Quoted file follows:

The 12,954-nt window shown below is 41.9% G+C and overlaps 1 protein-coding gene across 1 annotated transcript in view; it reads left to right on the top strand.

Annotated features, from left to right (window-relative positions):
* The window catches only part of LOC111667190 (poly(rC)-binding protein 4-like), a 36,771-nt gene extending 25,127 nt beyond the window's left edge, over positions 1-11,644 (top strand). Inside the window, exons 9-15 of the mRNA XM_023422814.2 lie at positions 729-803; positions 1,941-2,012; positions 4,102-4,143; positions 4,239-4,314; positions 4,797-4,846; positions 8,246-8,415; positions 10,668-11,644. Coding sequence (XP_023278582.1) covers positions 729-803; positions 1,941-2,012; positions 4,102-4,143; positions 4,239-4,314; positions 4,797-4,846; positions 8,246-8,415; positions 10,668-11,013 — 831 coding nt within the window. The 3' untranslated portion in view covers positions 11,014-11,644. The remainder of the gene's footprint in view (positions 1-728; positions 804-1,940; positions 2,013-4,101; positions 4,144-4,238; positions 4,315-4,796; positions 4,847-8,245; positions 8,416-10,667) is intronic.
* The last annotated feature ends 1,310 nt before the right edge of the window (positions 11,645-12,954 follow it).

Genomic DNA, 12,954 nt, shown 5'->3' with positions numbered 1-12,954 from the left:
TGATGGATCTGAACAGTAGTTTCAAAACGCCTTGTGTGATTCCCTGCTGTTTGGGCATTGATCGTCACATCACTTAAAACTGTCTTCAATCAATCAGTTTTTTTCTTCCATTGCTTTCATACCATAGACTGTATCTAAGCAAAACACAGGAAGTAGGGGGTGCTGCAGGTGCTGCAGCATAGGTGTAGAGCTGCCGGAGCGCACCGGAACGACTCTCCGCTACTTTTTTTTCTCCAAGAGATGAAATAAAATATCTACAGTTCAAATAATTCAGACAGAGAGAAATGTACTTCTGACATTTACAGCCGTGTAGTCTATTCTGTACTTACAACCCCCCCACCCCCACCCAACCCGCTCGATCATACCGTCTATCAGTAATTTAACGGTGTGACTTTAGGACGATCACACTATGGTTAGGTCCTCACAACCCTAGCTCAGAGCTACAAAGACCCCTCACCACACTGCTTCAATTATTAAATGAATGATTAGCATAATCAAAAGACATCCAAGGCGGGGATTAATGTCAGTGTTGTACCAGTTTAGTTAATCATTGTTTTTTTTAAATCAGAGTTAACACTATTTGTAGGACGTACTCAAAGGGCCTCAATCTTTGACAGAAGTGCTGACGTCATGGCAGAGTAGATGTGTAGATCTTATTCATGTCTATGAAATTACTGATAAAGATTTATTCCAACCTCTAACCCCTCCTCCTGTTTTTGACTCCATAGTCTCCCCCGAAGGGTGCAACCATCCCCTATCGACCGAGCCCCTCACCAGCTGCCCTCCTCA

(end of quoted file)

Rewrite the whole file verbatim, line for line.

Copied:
The 12,954-nt window shown below is 41.9% G+C and overlaps 1 protein-coding gene across 1 annotated transcript in view; it reads left to right on the top strand.

Annotated features, from left to right (window-relative positions):
* The window catches only part of LOC111667190 (poly(rC)-binding protein 4-like), a 36,771-nt gene extending 25,127 nt beyond the window's left edge, over positions 1-11,644 (top strand). Inside the window, exons 9-15 of the mRNA XM_023422814.2 lie at positions 729-803; positions 1,941-2,012; positions 4,102-4,143; positions 4,239-4,314; positions 4,797-4,846; positions 8,246-8,415; positions 10,668-11,644. Coding sequence (XP_023278582.1) covers positions 729-803; positions 1,941-2,012; positions 4,102-4,143; positions 4,239-4,314; positions 4,797-4,846; positions 8,246-8,415; positions 10,668-11,013 — 831 coding nt within the window. The 3' untranslated portion in view covers positions 11,014-11,644. The remainder of the gene's footprint in view (positions 1-728; positions 804-1,940; positions 2,013-4,101; positions 4,144-4,238; positions 4,315-4,796; positions 4,847-8,245; positions 8,416-10,667) is intronic.
* The last annotated feature ends 1,310 nt before the right edge of the window (positions 11,645-12,954 follow it).

Genomic DNA, 12,954 nt, shown 5'->3' with positions numbered 1-12,954 from the left:
TGATGGATCTGAACAGTAGTTTCAAAACGCCTTGTGTGATTCCCTGCTGTTTGGGCATTGATCGTCACATCACTTAAAACTGTCTTCAATCAATCAGTTTTTTTCTTCCATTGCTTTCATACCATAGACTGTATCTAAGCAAAACACAGGAAGTAGGGGGTGCTGCAGGTGCTGCAGCATAGGTGTAGAGCTGCCGGAGCGCACCGGAACGACTCTCCGCTACTTTTTTTTCTCCAAGAGATGAAATAAAATATCTACAGTTCAAATAATTCAGACAGAGAGAAATGTACTTCTGACATTTACAGCCGTGTAGTCTATTCTGTACTTACAACCCCCCCACCCCCACCCAACCCGCTCGATCATACCGTCTATCAGTAATTTAACGGTGTGACTTTAGGACGATCACACTATGGTTAGGTCCTCACAACCCTAGCTCAGAGCTACAAAGACCCCTCACCACACTGCTTCAATTATTAAATGAATGATTAGCATAATCAAAAGACATCCAAGGCGGGGATTAATGTCAGTGTTGTACCAGTTTAGTTAATCATTGTTTTTTTTAAATCAGAGTTAACACTATTTGTAGGACGTACTCAAAGGGCCTCAATCTTTGACAGAAGTGCTGACGTCATGGCAGAGTAGATGTGTAGATCTTATTCATGTCTATGAAATTACTGATAAAGATTTATTCCAACCTCTAACCCCTCCTCCTGTTTTTGACTCCATAGTCTCCCCCGAAGGGTGCAACCATCCCCTATCGACCGAGCCCCTCACCAGCTGCCCTCCTCA